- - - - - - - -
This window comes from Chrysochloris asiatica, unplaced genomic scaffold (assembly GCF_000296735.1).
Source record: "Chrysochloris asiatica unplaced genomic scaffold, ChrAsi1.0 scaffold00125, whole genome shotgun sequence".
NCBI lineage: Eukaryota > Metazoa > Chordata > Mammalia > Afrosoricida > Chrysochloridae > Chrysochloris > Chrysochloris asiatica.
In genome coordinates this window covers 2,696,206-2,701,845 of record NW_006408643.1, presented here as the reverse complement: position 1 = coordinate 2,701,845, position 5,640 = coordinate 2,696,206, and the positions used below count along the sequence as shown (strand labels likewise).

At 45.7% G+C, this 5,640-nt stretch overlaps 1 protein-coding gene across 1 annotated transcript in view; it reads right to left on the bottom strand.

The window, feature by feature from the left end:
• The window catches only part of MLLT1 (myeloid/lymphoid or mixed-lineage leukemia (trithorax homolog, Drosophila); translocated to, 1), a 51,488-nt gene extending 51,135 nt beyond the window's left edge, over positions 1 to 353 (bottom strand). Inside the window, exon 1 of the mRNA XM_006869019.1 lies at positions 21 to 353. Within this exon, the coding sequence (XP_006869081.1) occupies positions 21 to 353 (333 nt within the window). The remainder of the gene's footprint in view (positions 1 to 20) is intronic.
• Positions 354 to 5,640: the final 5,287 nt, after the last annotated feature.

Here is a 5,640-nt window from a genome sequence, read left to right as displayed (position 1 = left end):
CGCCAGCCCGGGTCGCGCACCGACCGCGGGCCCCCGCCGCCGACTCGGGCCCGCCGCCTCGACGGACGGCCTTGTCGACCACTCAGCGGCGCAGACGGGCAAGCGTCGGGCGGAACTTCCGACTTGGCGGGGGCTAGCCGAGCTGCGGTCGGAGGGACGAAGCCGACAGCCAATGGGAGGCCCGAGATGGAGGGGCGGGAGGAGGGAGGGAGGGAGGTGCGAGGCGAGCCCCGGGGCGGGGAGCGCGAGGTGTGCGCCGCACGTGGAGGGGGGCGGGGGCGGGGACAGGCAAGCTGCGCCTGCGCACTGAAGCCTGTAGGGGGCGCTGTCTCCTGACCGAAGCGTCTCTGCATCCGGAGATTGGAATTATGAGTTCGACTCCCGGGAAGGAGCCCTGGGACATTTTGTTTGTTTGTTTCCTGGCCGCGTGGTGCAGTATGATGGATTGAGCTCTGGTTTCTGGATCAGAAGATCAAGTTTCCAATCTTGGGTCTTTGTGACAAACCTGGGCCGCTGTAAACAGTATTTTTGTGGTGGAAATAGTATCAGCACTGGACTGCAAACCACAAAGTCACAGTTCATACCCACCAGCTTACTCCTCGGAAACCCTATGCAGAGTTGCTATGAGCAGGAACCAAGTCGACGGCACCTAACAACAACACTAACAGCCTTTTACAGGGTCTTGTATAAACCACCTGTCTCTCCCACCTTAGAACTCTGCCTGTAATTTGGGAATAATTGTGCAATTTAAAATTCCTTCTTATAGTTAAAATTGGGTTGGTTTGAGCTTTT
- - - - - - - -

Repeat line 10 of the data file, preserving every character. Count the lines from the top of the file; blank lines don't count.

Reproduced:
CGCCAGCCCGGGTCGCGCACCGACCGCGGGCCCCCGCCGCCGACTCGGGCCCGCCGCCTCGACGGACGGCCTTGTCGACCACTCAGCGGCGCAGACGGGCAAGCGTCGGGCGGAACTTCCGACTTGGCGGGGGCTAGCCGAGCTGCGGTCGGAGGGACGAAGCCGACAGCCAATGGGAGGCCCGAGATGGAGGGGCGGGAGGAGGGAGGGAGGGAGGTGCGAGGCGAGCCCCGGGGCGGGGAGCGCGAGGTGTGCGCCGCACGTGGAGGGGGGCGGGGGCGGGGACAGGCAAGCTGCGCCTGCGCACTGAAGCCTGTAGGGGGCGCTGTCTCCTGACCGAAGCGTCTCTGCATCCGGAGATTGGAATTATGAGTTCGACTCCCGGGAAGGAGCCCTGGGACATTTTGTTTGTTTGTTTCCTGGCCGCGTGGTGCAGTATGATGGATTGAGCTCTGGTTTCTGGATCAGAAGATCAAGTTTCCAATCTTGGGTCTTTGTGACAAACCTGGGCCGCTGTAAACAGTATTTTTGTGGTGGAAATAGTATCAGCACTGGACTGCAAACCACAAAGTCACAGTTCATACCCACCAGCTTACTCCTCGGAAACCCTATGCAGAGTTGCTATGAGCAGGAACCAAGTCGACGGCACCTAACAACAACACTAACAGCCTTTTACAGGGTCTTGTATAAACCACCTGTCTCTCCCACCTTAGAACTCTGCCTGTAATTTGGGAATAATTGTGCAATTTAAAATTCCTTCTTATAGTTAAAATTGGGTTGGTTTGAGCTTTT